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RISMEDIA, April 10, 2010—(MCT)—Spring is in the air. Time to open the windows, let that fresh air in, and rejuvenate your cleaning routine. This year make that deep down clean as green as it can be. There are lots of options for eco-friendly cleaners that will help you do your part to keep dangerous chemicals out of the environment, both inside and outside your home.

The air inside your home can be polluted and in fact, could actually be worse than the air outdoors. One contributor to poor air quality inside is chemical cleaners. Through residues left behind on floors and surfaces or fumes in the air, these chemicals can contaminate your home. Plus, research shows links between these chemicals and a number of health issues ranging from asthma and allergies to reproductive problems. And the problems don’t stop there. When we put those nasty chemicals down the drain, traces of them bypass the water treatment process, contaminating the environment.

Unfortunately finding an eco-friendly cleaner requires a little work because cleaning companies are not required to list all the ingredients in their products. Even if they do, it’s easy to hide toxic secrets in their ingredients labeled ‘fragrance’ or ‘scent’. Here’s what you need to look for in a truly eco-friendly cleaner:

Start with reading the label. Those companies that are truly using safer ingredients want you to know it. If the ingredient list is a bunch of chemicals you can’t pronounce, it’s probably not green.

Look for the government’s “Design for the Environment” (DfE) logo. You can find it on hundreds of products and it means the product only contains chemicals the Environmental Protection Agency believes are the safest in their class. Method and Clorox’s “Green Works” lines both carry the DfE logo.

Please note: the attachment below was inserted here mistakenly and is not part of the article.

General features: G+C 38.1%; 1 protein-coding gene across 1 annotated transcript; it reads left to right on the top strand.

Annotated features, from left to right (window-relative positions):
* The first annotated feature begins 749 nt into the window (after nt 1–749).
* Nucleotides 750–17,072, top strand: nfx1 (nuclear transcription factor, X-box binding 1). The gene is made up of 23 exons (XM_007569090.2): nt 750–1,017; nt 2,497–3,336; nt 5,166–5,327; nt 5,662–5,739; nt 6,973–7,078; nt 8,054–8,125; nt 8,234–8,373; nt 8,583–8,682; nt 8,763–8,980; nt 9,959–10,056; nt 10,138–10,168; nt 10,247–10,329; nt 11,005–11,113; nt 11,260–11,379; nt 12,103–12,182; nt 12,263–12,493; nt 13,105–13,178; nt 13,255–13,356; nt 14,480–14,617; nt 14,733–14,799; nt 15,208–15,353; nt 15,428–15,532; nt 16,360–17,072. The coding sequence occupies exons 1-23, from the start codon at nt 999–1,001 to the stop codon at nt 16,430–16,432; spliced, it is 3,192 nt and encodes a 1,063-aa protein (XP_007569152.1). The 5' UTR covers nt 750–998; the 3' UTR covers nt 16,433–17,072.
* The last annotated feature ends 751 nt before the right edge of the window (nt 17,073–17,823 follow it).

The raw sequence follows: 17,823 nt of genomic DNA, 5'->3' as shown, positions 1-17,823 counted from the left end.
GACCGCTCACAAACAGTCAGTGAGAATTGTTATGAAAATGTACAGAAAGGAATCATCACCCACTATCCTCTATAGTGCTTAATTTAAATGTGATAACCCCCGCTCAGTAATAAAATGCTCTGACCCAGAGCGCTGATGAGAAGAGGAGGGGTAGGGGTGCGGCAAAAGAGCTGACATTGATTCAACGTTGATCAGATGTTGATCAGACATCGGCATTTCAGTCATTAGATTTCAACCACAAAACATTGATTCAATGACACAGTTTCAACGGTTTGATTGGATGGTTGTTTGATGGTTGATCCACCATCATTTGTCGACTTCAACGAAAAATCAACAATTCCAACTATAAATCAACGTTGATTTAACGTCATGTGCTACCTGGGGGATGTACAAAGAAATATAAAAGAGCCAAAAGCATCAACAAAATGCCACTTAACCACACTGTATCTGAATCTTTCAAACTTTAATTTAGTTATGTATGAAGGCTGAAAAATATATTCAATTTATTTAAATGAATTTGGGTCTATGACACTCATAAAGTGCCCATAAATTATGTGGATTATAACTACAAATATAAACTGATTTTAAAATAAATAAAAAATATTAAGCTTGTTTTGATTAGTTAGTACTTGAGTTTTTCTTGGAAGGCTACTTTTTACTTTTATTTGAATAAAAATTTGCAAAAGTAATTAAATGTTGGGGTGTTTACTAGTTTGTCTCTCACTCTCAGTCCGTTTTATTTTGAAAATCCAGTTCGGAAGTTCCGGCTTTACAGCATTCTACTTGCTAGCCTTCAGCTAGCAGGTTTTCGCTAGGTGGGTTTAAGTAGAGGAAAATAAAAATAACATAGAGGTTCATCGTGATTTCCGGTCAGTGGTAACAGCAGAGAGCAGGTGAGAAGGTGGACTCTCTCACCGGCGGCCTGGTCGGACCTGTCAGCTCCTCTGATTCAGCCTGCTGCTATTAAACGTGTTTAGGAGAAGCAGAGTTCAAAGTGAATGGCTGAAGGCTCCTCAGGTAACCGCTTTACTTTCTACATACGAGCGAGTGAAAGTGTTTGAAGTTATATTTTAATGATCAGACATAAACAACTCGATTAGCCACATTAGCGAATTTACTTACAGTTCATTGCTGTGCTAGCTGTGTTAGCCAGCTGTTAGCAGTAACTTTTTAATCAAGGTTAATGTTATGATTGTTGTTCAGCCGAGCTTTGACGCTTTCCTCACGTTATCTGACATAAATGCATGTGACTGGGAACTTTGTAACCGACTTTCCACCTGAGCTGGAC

Not all green cleaners carry the seal. Seventh Generation products, for instance, opted not to put the government’s environmental logo on their products claiming they far out perform other government approved green cleaners and are much safer for the environment. In fact, Seventh Generation is one company actually pushing Congress for tougher toxic chemicals regulations.

You can’t beat the cost of some basic green cleaners. White distilled vinegar, lemon juice and baking soda won’t harm the environment and mixed together or with some warm water, are the most inexpensive all purpose cleaners you can find. Just don’t use vinegar on marble because it can damage it. For tough jobs like mold or toilet bowls, try Borax. It’s a washing soda found in the laundry aisle.

The last thing you want to do when you deep clean is pollute the air inside your home. Using chemical-based cleaners may get rid of the dust and dirt but you could be creating a whole other set of problems. So, do your part for your family and the planet and green up your cleaning routine.

(c) 2010 Terri Bennett Enterprises, LLC.

Distributed by McClatchy-Tribune Information Services.

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